Do you need a plan?

As I may have mentioned before, if you are in debt or working a job you don’t like, then you are a prisoner.

Maybe you like your job (most of the time) but you’d just like more choices and more flexibility in your life?

Escape is possible.

But you probably need a plan.

What is your runway?

Freedom and happiness are a lot easier to achieve if you are financially independent. Or if you at least have enough runway to change career or work part time or as a consultant or otherwise take back control over your own life.

What do I mean by “runway”? Your runway is the length of time you could go without working. If you have savings of £100,000 and annual spending of £20,000, you have a 5 year runway.

You get more runway (more financial security) either by getting more or spending less. There is only so much you can cut from your spending. But there is no limit to how much you can earn. So, once you’ve cut out the waste and “plugged the leaks” in your spending bucket, it’s far more powerful to focus on earning more.

Having a plan helps reduce anxiety

Low level anxiety seems to be the curse of the modern age.

This may be a feature (not a bug) of The System. The System wants us anxious and compliant. The System is set up to encourage weakness and consumption.

Dopamine-seeking behaviours (low level addictions to The News, social media, sugar, alcohol, shopping etc etc) disrupt our bio-chemistry, screw up our feelings of satisfaction and negatively skew our perspective on the world.

If we want sustainable happiness (or rather life satisfaction), the sort that comes from better results and less financial anxiety, then we need to turn off auto-pilot and seize the wheel for ourselves. That means having some sort of plan.

Write it down

Do you need a written financial plan or is it enough just to know what you’re going to do?

Well, it’s up to you but Socrates compared the human mind to an aviary where there are all sorts of birds (thoughts) flapping around, screeching and generally making a racket.

By writing things down, you allow the birds (thoughts) to settle and you calm down the background noise of the aviary (the mind).  This helps bring the conscious and the sub-conscious minds closer into alignment with each other.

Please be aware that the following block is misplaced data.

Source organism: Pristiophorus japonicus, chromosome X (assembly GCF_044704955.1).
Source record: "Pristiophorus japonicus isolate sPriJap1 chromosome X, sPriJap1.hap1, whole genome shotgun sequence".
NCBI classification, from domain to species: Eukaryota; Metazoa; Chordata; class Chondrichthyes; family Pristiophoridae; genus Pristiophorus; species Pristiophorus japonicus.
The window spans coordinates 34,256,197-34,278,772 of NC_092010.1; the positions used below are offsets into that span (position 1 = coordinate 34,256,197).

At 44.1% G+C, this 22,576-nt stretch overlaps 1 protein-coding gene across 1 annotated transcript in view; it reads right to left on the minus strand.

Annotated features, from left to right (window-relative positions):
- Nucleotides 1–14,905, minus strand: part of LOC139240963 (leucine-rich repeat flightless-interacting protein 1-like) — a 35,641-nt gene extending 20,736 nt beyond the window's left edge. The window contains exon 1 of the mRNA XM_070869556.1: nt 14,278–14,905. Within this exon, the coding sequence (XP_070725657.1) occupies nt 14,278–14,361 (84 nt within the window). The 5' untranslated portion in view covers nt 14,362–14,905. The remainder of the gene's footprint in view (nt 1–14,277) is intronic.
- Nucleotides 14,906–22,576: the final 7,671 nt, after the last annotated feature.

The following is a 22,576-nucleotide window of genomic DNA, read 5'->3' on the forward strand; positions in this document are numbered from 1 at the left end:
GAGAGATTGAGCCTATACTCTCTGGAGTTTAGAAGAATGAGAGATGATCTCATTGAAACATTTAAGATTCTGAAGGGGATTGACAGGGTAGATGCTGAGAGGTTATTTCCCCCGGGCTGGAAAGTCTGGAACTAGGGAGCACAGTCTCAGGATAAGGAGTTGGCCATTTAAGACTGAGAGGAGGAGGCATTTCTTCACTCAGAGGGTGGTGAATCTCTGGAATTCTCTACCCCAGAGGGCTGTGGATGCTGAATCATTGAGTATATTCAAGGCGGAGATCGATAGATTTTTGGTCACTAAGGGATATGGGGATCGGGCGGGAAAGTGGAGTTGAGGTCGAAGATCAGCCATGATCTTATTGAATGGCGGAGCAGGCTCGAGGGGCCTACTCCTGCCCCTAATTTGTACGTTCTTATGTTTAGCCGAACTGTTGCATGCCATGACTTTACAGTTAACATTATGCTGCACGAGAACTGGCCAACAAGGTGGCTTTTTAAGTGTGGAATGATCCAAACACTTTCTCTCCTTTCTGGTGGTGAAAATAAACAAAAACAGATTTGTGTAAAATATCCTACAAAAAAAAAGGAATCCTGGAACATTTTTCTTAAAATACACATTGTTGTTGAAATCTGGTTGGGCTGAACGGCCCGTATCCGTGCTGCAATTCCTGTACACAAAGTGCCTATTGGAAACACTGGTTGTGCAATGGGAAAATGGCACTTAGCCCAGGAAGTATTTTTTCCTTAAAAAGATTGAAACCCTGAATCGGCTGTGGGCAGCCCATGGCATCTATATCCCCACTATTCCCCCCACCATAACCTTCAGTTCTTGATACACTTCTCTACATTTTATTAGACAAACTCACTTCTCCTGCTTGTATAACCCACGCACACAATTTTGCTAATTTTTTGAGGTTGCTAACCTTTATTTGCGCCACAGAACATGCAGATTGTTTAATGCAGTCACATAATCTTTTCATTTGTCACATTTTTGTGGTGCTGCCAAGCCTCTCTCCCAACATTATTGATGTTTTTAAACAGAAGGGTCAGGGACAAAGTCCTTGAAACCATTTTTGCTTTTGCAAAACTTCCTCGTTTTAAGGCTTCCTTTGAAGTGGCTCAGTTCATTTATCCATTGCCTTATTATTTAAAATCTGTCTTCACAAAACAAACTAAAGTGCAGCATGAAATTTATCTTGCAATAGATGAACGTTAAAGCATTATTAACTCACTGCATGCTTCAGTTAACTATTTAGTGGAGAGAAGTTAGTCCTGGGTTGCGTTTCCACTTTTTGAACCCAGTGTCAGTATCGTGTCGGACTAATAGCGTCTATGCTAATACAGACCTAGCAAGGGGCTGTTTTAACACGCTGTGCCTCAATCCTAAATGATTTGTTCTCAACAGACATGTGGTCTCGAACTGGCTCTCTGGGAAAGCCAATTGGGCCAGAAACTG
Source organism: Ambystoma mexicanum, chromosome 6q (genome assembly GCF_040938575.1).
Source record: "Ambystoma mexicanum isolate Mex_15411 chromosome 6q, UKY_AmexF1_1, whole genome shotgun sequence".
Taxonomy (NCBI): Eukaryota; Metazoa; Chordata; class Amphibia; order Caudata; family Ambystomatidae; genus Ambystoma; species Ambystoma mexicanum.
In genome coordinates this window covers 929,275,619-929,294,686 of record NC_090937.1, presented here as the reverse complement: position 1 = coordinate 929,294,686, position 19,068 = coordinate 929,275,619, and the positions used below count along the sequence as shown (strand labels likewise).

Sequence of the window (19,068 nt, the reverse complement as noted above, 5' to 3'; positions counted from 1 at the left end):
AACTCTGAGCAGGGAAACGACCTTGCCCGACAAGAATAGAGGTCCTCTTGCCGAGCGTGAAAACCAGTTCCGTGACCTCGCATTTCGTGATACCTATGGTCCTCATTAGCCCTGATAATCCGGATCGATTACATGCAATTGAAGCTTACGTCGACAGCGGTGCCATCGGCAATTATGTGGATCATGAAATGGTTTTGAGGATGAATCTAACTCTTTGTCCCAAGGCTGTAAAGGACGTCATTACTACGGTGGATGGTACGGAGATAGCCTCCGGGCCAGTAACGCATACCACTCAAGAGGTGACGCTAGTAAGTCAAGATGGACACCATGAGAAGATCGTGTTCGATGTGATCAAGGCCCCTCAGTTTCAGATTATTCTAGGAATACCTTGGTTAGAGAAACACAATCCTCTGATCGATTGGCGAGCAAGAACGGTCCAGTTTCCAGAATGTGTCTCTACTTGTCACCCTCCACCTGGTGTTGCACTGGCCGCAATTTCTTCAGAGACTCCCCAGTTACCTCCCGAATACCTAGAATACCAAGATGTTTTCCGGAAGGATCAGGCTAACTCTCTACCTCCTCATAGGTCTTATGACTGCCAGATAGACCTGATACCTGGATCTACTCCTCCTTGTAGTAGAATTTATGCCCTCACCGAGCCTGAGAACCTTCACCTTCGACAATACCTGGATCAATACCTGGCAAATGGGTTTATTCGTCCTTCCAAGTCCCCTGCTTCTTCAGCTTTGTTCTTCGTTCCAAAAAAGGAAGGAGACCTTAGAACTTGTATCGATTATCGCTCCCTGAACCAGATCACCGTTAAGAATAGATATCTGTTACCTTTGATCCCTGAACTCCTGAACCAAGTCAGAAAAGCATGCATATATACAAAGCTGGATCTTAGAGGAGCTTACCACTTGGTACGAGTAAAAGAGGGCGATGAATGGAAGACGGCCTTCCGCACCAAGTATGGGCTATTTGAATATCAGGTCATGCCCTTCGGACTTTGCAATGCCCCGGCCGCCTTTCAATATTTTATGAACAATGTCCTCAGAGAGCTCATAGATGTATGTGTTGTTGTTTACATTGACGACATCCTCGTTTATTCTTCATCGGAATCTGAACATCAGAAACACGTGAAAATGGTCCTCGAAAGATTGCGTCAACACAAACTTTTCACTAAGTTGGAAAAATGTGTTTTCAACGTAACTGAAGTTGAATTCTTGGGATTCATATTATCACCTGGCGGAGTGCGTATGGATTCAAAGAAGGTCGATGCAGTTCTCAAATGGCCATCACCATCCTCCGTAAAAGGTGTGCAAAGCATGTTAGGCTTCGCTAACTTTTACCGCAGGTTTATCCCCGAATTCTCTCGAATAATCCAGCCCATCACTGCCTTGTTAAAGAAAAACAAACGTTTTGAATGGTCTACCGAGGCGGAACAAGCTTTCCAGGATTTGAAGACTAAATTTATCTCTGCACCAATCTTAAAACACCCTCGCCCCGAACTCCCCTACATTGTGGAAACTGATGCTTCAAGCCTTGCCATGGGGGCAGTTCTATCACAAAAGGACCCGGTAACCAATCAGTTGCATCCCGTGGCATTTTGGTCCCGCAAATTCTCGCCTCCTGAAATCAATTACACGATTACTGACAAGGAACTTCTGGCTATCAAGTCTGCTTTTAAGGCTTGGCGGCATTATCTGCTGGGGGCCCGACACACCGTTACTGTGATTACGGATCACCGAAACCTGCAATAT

Writing it down brings order to chaos. It’s a powerful process by which you organise your thoughts.

What if you are busy?

Let’s assume that you are busy. Let’s assume you are the sort of person that doesn’t like unnecessary paperwork.

A financial plan does not need to be long. This should not be a bureaucratic exercise. It can just be one side of A4 paper or a spreadsheet.

The most scarce resource for busy professionals (especially those with children / families) is HEADSPACE. So we are going to want to keep things simple and we are not going to over-engineer this.

Your plan is personal to you and your circumstances. It doesn’t have to be complicated but it does have to be yours.

A number of my coaching clients want to send me a draft of their one-page plan to discuss and I am always happy to help them with this.

Everyone is different, but I often do financial coaching sessions with clients / couples to get their plan up and running that look something like this:

  • Session 1 : zoom call to get background and discuss current situation (1 hour)
  • Homework: clients go away and draft their one page plan and send to me
  • Session 2 : (T + 1 month) – follow up zoom call to discuss draft plan (30 – 60 mins) 
  • Session 3 : (T + 3-6 months) – check in on progress (~30 mins)

The elements of a one page plan

So what should be in The Plan?

There are 4 pillars of financial independence. These are:

  1. Earn more
  2. Spend less
  3. Invest the difference wisely
  4. Know how much is enough

So you probably need a plan that addresses all four of these pillars.

A one page plan should include your goals and your process for achieving those goals.